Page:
Naturally, a large section of the pope's address was dedicated to the Middle East, and in the first place to the Holy Land, where "in these days, we have witnessed a renewed outbreak of violence provoking immense damage and suffering for the civilian population." "Once again I would repeat that military options are no solution and that violence, wherever it comes from and whatever form it takes, must be firmly condemned. I express my hope that, with the decisive commitment of the international community, the ceasefire in the Gaza strip will be re-established – an indispensable condition for restoring acceptable living conditions to the population –, and that negotiations for peace will resume, with the rejection of hatred, acts of provocation and the use of arms." To this end, the pope expressed his hope that from the elections scheduled for the near future "leaders will emerge who can decisively carry forward this process and guide their people towards the difficult yet indispensable reconciliation. This cannot be reached without the adoption of a global approach to the problems of these countries, with respect for the legitimate aspirations and interests of all parties."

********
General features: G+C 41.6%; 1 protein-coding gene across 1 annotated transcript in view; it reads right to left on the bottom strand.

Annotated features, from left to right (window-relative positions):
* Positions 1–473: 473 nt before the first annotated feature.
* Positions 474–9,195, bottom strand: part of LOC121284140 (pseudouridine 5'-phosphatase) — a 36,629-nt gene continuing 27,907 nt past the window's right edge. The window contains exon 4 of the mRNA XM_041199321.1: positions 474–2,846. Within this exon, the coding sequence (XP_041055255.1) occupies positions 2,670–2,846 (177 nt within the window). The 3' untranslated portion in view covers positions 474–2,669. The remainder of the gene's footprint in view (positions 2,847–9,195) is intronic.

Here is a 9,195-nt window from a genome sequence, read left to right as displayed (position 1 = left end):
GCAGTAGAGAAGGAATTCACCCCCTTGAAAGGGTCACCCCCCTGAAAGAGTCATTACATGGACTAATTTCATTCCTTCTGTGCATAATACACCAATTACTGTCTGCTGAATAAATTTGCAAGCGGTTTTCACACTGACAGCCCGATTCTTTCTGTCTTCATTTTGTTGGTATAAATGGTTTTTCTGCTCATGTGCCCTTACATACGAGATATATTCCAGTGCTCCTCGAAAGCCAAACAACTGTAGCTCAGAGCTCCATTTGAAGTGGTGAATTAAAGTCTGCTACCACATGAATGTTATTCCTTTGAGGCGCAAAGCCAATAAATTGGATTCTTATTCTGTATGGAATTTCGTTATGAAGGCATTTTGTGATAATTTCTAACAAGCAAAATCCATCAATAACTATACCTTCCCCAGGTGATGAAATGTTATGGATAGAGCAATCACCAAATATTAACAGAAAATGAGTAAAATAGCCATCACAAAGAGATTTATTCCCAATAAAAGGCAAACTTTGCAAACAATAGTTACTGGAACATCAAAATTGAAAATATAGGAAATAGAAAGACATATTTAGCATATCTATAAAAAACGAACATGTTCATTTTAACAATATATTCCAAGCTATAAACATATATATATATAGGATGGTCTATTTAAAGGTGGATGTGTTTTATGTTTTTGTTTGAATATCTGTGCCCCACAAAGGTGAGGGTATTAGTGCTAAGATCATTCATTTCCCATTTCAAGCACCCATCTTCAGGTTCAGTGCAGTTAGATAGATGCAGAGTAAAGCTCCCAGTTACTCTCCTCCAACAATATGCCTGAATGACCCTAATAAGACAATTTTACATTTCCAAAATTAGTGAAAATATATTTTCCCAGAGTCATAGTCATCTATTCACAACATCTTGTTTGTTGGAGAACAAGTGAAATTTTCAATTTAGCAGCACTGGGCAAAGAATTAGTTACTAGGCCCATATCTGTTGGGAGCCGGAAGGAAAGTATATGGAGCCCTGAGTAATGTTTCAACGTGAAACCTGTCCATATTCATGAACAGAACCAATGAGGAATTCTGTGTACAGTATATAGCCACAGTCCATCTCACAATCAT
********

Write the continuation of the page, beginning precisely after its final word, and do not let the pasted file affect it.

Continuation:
But in the mind of Benedict XVI, also in the Middle East "wholehearted support must be given to dialogue between Israel and Syria and, in Lebanon, to the current strengthening of institutions; this will be all the more effective if it is carried out in a spirit of unity. To the Iraqis, who are preparing again to take full control of their future, I offer a particular word of encouragement to turn the page and to look forward in order to rebuild without discrimination on the basis of race, ethnic group or religion." It is significant that, together with condemnation of the anti-Christian violence in India and Iraq, there is the hope that "in the Western world, prejudice or hostility against Christians will not be cultivated simply because, on certain questions, their voice causes disquiet."